Table of contents
Alcohol is a substance that is socially well accepted. We toast with champagne, meet friends for beer or celebrate big news and events by opening a good wine.
On the other hand, there is a stigma attached to alcoholics. In this case, I'm not referring to a moderate intake on rare occasions, but to the constitution of an addictive behavior disorder.
Alcohol addiction has a series of psychological, biological and social consequences. In addition to stigmatization and rejection by others, other important problems can appear at a social level, such as those that occur within the couple.
Keep reading this article, I'll tell you how an alcoholic behaves with his partner. We will see the profile of the alcoholic, if an alcoholic can love, why alcoholics lie, why an alcoholic when he drinks looks like another person and the consequences of living with an alcoholic.
Alcohol and its effects
What goes on in the mind of an alcoholic? Alcohol is a substance that has a direct effect on the nervous system of the person who consumes it. The consequences of consuming alcohol are not only physical, but also psychological and social.
physical consequences of alcohol
- Vascular problems such as arrhythmias, hypertension or heart attack.
- Liver problems such as cirrhosis or hepatitis.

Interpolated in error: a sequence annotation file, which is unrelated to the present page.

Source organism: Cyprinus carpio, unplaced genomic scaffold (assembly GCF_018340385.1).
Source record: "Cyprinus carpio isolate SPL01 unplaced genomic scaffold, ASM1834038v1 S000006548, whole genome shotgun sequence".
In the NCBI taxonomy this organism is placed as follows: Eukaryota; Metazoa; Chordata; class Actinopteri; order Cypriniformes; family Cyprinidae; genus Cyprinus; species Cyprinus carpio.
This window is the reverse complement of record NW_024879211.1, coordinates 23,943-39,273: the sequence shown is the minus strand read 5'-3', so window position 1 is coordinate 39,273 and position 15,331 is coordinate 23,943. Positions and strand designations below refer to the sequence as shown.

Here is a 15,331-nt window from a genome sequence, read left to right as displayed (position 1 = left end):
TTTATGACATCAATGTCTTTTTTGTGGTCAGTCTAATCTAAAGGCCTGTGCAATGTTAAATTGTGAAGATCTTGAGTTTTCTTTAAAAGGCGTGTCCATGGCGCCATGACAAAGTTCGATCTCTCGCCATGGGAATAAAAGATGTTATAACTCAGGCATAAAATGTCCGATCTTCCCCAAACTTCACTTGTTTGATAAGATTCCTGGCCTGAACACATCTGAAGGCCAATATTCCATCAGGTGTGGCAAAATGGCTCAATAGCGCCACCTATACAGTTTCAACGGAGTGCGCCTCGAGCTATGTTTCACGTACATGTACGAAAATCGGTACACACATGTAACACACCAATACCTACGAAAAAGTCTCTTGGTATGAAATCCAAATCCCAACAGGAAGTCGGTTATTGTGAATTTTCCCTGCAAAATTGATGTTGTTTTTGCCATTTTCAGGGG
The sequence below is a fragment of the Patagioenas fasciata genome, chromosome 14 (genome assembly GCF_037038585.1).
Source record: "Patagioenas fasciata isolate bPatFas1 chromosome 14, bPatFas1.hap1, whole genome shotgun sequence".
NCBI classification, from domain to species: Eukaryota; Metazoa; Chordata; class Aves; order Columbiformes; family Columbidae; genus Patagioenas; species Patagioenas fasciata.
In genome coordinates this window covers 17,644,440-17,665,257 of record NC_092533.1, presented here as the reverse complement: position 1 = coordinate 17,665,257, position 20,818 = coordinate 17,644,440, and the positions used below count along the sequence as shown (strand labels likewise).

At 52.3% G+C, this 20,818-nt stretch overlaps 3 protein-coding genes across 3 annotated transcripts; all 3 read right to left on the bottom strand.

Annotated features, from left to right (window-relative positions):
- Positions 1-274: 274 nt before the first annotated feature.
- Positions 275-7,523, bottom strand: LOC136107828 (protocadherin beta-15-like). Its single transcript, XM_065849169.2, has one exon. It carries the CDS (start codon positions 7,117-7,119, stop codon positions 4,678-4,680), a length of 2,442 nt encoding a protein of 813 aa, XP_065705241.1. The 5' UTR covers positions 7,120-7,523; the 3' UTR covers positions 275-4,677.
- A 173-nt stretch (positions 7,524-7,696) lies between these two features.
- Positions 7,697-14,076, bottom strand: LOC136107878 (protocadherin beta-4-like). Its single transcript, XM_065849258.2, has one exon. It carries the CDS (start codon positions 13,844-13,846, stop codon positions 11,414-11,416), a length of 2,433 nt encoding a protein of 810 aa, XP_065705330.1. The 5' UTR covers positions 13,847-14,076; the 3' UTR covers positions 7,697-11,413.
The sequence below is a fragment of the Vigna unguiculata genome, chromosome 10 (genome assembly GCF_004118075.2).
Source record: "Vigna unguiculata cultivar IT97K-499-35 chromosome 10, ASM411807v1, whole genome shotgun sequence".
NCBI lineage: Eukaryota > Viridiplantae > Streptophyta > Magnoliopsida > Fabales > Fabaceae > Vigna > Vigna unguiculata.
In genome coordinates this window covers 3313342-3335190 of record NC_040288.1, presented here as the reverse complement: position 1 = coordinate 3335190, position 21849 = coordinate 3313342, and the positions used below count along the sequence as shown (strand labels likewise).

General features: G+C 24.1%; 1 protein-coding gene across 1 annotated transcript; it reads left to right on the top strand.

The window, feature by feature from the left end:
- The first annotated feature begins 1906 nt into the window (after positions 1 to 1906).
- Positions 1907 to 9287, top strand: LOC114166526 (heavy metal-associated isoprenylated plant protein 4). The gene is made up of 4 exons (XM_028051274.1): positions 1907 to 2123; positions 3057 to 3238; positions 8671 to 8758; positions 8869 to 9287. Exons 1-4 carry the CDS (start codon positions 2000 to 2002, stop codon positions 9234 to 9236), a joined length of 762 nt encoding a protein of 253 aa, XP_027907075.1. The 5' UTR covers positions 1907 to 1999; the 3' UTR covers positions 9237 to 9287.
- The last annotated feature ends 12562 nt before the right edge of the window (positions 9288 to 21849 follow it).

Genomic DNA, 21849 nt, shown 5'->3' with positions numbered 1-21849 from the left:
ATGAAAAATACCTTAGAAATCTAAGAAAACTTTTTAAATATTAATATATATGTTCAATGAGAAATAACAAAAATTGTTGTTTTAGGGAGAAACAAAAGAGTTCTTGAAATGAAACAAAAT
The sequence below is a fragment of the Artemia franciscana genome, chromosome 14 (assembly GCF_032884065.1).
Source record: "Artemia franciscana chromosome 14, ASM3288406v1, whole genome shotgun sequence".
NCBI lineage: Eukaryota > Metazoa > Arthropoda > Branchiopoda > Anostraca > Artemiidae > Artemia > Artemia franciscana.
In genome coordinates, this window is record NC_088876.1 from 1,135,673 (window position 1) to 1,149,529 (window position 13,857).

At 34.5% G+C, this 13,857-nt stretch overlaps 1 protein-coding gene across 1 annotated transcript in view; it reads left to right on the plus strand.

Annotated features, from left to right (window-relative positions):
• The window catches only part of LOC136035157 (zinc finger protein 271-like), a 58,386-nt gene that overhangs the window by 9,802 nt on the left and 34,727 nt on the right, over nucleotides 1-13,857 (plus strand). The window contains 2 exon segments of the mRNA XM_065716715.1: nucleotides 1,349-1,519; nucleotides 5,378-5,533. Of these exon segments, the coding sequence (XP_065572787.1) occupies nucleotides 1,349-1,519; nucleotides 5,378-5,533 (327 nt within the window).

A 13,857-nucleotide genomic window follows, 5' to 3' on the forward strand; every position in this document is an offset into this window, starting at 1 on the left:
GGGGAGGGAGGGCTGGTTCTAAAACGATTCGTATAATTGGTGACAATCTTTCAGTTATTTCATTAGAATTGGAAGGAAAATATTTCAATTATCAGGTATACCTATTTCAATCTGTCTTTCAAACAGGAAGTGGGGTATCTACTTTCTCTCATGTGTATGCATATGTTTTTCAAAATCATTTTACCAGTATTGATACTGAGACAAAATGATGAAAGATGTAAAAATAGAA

- Problems related to the pancreas.
- Different types of cancer such as liver, colorectal or oropharyngeal cancer.
- Weakening of the immune system.
psychological consequences of alcohol
- Increased aggressiveness.
- Memory problems.
- Memory problems.
- depressive symptoms
- Anxiety symptoms.
- In severe cases, delusions and/or hallucinations may appear .
- Withdrawal syndrome with the decrease or cessation of consumption.
Social consequences of alcohol
- Labor problems.
- Social rejection.
- Family and couple problems.
Diagnosis of alcoholism
There are several alcohol-associated disorders included in the main diagnostic classifications, which are set out below.
DSM-5 (American Psychiatric Association)
This classification recognizes four types of related disorders:
- Alcohol use disorder.
- Alcohol intoxication.
- Alcohol withdrawal.
- Alcohol-related disorder not otherwise specified: the criteria for the above conditions are not met, but there are symptoms, clinically significant discomfort and/or deterioration in areas such as social or occupational.